BookPage Nonfiction Top Pick, May 2016
The state of play in the American Revolution, late 1777: One famous general has lost every significant battle he’s been in, often because he couldn’t curb his aggressive instincts. Another famous general has won several major victories, including one that will prove to be the most pivotal of the war.
The initially unsuccessful general was George Washington; the winner was Benedict Arnold. We know how it turned out—in the coming years, Washington became First in the Hearts of His Countrymen and Arnold became First Traitor. But how on earth did it happen? Nathaniel Philbrick, author of the bestsellers In the Heart of the Sea and Mayflower, tackles this fascinating reversal of fortune in Valiant Ambition, an engrossing narrative of the war’s most difficult years.
In Philbrick’s view, both men were indeed valiant and ambitious, but their fundamental characters were diametrically opposed. Washington had a true moral compass, a long horizon and the capacity to learn from his mistakes. Arnold was impetuous, greedy and consumed with self-regard. When Congress mistreated Arnold, he became enraged, started smuggling contraband and ultimately sold out to the British.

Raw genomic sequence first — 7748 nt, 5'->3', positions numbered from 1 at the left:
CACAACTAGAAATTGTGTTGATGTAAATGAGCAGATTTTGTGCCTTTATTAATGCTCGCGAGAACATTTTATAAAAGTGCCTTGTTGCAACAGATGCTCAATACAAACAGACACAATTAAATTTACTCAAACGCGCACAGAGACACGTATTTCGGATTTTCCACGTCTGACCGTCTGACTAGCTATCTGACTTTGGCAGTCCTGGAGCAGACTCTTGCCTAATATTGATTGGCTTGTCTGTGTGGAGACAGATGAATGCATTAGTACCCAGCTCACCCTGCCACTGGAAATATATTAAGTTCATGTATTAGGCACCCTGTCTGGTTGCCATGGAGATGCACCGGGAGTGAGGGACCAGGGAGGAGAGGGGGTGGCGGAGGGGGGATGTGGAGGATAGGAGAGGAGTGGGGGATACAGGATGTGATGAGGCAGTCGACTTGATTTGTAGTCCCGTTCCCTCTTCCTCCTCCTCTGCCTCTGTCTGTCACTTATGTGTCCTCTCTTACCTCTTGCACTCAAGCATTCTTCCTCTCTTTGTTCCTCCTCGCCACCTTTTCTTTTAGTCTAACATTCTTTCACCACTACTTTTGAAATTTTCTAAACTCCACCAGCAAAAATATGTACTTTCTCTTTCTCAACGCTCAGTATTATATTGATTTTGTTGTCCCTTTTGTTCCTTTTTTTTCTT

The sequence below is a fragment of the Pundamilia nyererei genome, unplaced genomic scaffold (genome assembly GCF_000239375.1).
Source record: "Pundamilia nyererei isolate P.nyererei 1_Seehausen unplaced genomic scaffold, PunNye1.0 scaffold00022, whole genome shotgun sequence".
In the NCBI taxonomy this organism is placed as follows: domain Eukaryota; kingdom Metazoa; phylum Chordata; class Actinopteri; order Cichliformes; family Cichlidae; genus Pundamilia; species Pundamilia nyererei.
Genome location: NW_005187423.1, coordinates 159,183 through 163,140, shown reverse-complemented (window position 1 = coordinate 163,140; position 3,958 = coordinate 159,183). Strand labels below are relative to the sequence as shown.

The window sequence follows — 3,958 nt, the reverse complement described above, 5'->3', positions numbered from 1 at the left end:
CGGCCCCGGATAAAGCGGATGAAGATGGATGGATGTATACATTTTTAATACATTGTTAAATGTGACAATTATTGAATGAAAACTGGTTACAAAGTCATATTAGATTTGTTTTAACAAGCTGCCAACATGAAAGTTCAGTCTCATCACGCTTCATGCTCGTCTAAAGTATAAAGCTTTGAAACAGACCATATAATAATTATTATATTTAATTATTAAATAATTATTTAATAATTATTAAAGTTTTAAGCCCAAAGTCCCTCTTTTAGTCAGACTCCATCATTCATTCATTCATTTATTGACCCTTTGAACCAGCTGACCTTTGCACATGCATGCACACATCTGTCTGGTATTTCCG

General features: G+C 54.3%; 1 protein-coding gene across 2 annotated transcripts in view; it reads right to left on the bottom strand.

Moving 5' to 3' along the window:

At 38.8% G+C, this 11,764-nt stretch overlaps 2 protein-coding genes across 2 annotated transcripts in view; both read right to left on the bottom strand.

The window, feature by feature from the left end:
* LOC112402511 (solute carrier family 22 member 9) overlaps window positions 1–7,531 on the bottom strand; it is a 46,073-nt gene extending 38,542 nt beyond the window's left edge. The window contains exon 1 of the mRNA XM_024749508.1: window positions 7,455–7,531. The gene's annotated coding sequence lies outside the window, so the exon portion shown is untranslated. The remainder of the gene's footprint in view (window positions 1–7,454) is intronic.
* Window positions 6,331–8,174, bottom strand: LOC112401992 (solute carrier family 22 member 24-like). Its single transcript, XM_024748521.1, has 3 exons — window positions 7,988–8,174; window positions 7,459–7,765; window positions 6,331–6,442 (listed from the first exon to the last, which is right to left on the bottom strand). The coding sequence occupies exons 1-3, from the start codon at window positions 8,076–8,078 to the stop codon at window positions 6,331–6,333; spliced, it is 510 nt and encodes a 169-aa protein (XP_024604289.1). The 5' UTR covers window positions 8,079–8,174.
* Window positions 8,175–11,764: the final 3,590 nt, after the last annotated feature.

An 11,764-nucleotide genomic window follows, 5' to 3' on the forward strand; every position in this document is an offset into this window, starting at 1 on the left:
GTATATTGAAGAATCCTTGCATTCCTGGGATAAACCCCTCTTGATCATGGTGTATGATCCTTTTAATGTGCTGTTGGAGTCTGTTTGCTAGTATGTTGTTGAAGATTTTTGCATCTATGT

The British unwittingly helped both men to their fates. The dysfunction of the infant American government was nothing compared to the internecine warfare of the British generals, who spent much of their energy scheming against each other. General William Howe beat Washington in every pitched battle they fought, but his hatred for his compatriot General “Gentleman Johnny” Burgoyne exceeded his desire to win what he probably considered a pointless colonial dust-up. Perhaps Philbrick’s least favorite character is the British spy Major John André, the ruthless charmer whose careless misstep led to Arnold’s downfall and Andre’s own execution.
Philbrick argues that the quarrelsome, divided Americans needed Arnold’s perfidy as much as they did Washington’s greatness to unify their new nation. He pushes aside the patriotic myth to unveil the war’s messy reality—and it’s still a rousing adventure.